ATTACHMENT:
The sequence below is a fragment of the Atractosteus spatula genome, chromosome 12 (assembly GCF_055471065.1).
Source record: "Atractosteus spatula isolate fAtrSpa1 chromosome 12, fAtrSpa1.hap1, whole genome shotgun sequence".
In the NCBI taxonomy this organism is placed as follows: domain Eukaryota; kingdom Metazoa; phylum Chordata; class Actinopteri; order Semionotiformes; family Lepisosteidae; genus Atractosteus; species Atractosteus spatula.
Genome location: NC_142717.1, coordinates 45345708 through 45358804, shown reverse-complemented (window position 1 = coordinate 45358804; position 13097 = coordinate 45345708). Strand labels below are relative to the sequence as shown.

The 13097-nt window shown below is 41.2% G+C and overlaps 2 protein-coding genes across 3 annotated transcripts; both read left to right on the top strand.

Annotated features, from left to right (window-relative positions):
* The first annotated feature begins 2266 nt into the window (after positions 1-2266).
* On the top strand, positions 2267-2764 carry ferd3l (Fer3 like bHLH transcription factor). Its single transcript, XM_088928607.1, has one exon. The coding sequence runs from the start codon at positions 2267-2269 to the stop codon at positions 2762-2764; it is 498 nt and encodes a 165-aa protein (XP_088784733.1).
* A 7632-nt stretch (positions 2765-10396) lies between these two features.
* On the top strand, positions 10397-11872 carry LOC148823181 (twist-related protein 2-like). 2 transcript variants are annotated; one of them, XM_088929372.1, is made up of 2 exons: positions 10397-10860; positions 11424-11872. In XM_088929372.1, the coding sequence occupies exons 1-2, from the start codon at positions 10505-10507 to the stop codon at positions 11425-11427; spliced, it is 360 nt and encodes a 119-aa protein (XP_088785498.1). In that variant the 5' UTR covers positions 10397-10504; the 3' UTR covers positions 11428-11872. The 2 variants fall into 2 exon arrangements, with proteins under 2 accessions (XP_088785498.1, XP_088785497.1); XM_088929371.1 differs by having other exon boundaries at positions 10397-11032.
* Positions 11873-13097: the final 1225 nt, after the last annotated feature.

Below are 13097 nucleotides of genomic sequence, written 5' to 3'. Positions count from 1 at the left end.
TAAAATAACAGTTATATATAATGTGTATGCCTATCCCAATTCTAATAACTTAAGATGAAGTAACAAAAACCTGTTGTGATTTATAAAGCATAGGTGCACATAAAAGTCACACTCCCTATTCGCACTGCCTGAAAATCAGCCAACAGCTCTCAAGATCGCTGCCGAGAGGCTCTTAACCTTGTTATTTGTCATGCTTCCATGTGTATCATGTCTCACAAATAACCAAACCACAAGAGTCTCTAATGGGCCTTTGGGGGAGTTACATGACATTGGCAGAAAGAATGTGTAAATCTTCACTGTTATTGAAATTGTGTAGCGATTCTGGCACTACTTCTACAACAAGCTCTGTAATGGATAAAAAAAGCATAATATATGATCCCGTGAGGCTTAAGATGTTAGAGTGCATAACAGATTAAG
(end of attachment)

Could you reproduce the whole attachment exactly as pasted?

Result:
The sequence below is a fragment of the Atractosteus spatula genome, chromosome 12 (assembly GCF_055471065.1).
Source record: "Atractosteus spatula isolate fAtrSpa1 chromosome 12, fAtrSpa1.hap1, whole genome shotgun sequence".
In the NCBI taxonomy this organism is placed as follows: domain Eukaryota; kingdom Metazoa; phylum Chordata; class Actinopteri; order Semionotiformes; family Lepisosteidae; genus Atractosteus; species Atractosteus spatula.
Genome location: NC_142717.1, coordinates 45345708 through 45358804, shown reverse-complemented (window position 1 = coordinate 45358804; position 13097 = coordinate 45345708). Strand labels below are relative to the sequence as shown.

The 13097-nt window shown below is 41.2% G+C and overlaps 2 protein-coding genes across 3 annotated transcripts; both read left to right on the top strand.

Annotated features, from left to right (window-relative positions):
* The first annotated feature begins 2266 nt into the window (after positions 1-2266).
* On the top strand, positions 2267-2764 carry ferd3l (Fer3 like bHLH transcription factor). Its single transcript, XM_088928607.1, has one exon. The coding sequence runs from the start codon at positions 2267-2269 to the stop codon at positions 2762-2764; it is 498 nt and encodes a 165-aa protein (XP_088784733.1).
* A 7632-nt stretch (positions 2765-10396) lies between these two features.
* On the top strand, positions 10397-11872 carry LOC148823181 (twist-related protein 2-like). 2 transcript variants are annotated; one of them, XM_088929372.1, is made up of 2 exons: positions 10397-10860; positions 11424-11872. In XM_088929372.1, the coding sequence occupies exons 1-2, from the start codon at positions 10505-10507 to the stop codon at positions 11425-11427; spliced, it is 360 nt and encodes a 119-aa protein (XP_088785498.1). In that variant the 5' UTR covers positions 10397-10504; the 3' UTR covers positions 11428-11872. The 2 variants fall into 2 exon arrangements, with proteins under 2 accessions (XP_088785498.1, XP_088785497.1); XM_088929371.1 differs by having other exon boundaries at positions 10397-11032.
* Positions 11873-13097: the final 1225 nt, after the last annotated feature.

Below are 13097 nucleotides of genomic sequence, written 5' to 3'. Positions count from 1 at the left end.
TAAAATAACAGTTATATATAATGTGTATGCCTATCCCAATTCTAATAACTTAAGATGAAGTAACAAAAACCTGTTGTGATTTATAAAGCATAGGTGCACATAAAAGTCACACTCCCTATTCGCACTGCCTGAAAATCAGCCAACAGCTCTCAAGATCGCTGCCGAGAGGCTCTTAACCTTGTTATTTGTCATGCTTCCATGTGTATCATGTCTCACAAATAACCAAACCACAAGAGTCTCTAATGGGCCTTTGGGGGAGTTACATGACATTGGCAGAAAGAATGTGTAAATCTTCACTGTTATTGAAATTGTGTAGCGATTCTGGCACTACTTCTACAACAAGCTCTGTAATGGATAAAAAAAGCATAATATATGATCCCGTGAGGCTTAAGATGTTAGAGTGCATAACAGATTAAG